The Town to Visit: Lisbon
Your trip to Portugal wouldn’t be complete without a visit to its enchanting, low-key capital city, dramatically perched where the Tagus river washes into the Atlantic. For dining, don’t miss simple Portuguese seafood paired with beer at 60-year-old Cervejaria Ramiro (try the garlic-butter shrimp and some perceves, a gnarly barnacle that looks like a dragon’s talon but tastes divinely briny); and make a reservation to splurge at Belcanto, where the young chef José Avillez is turning out the country’s most innovative takes on its traditional cuisine (like Wave Breaking, his collage of seafood, foam, and edible sand). There’s good shopping in this cosmopolitan city, too; don’t miss A Vida Portuguesa which recreates vintage housewares and other typically Portuguese items. Hotel Jorge V won’t break your heart with its historic charms, but the location is good and, starting at $90 a night, the price is right.
The Region: Vinho Verde
These bright, fresh, lightly effervescent wines represent one of the best all-time values – even factoring in importing costs, it’s rare to find them priced at more than $10 a bottle. “Verde,” of course, means “green” – but what you might not have known is that they’re labelled this way because they’re young wines, meant to be drunk straight away. (They’re also lower in alcohol than most.) The region abuts the Atlantic in Portugal’s northwest corner; it’s lush, green, and windy, which gives Vinho Verde its acidic bite.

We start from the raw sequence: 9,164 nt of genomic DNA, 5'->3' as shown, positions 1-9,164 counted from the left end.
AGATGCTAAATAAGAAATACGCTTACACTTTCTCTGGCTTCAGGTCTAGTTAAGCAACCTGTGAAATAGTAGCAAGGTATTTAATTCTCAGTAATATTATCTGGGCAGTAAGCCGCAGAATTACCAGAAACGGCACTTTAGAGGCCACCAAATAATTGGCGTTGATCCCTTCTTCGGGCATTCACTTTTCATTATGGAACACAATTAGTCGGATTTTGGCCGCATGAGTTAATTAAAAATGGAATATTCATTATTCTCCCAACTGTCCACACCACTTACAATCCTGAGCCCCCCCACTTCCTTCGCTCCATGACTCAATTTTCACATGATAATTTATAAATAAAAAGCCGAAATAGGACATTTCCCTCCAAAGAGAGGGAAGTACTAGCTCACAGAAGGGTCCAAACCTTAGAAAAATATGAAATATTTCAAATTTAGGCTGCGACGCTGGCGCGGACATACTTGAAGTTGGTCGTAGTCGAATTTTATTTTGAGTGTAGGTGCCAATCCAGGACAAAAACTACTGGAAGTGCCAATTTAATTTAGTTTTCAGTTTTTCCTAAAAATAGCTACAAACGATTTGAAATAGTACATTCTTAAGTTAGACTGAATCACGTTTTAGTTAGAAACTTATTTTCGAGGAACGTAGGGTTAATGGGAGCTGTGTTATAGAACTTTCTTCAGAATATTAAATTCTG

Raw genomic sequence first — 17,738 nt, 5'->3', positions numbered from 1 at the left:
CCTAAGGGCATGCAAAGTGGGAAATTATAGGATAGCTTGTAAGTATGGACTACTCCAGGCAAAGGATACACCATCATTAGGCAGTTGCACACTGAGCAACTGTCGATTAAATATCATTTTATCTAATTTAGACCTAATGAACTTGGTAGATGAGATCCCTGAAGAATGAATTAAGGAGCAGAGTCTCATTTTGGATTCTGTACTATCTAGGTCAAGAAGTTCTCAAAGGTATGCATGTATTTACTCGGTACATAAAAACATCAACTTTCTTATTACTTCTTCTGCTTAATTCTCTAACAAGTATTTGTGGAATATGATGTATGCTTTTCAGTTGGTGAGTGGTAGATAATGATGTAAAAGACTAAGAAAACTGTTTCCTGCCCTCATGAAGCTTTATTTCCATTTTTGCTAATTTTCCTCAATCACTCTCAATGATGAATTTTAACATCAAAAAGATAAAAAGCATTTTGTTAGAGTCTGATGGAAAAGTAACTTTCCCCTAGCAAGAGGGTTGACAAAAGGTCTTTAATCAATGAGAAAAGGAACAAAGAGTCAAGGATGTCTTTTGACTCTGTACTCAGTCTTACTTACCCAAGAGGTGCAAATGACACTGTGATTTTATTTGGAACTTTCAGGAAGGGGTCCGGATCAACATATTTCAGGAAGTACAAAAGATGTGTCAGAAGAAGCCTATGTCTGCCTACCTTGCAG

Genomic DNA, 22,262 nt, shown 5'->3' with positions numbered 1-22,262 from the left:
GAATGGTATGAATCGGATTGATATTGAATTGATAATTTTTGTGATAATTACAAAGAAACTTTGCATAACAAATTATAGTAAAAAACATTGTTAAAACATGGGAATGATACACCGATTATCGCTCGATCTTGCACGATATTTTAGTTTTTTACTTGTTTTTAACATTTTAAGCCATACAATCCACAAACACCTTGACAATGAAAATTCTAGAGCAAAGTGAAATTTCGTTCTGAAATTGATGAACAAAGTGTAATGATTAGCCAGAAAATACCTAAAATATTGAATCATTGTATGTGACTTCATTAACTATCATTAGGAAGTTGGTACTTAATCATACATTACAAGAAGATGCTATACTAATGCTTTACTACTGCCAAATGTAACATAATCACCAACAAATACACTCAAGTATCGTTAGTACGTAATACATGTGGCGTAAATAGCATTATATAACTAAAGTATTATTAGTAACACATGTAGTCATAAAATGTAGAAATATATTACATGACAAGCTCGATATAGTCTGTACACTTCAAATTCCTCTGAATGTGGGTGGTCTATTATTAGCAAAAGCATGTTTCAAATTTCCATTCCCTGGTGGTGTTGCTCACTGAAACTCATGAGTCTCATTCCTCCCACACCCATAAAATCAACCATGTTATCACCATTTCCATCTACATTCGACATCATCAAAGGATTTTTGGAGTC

The Winery: Quinta da Aveleda
Aveleda is one of Portugal’s most decorated wineries and also one of its prettiest. You may have tried Casal Garcia Vinho Verde, which for your money is one of the best easy-sipping, affordable wines around – and thanks to wide Stateside distribution, your local store probably stocks it. But Aveleda has many more complex wines, including celebrated reds and whites. The winery is open daily for visits and tours. A tour ($6) includes glimpses of the family-owned winery’s grounds and historic manor house, ending with a wine-and-cheese tasting overlooking the vineyards.
The Town to Visit: Melgaço
Porto is the gateway to the Vinho Verde region, but if you find yourself in the far northwest of the country, Melgaço, right near the Spanish border, is a lovely option for an overnight. The town has an impressive castle at its center whose grounds afford views of the surrounding mountains and countryside; pay a euro ($1.33) to climb to the bell tower for even better vistas. Water from a nearby hot springs is thought to have curative properties; stop by the Termas de Melgaço medical spa for a dip and also to scope out the beautiful 19th century building. For an affordable night’s stay there’s Casa da Calcada, a 17th century manor home whose rooms start at $107 per night.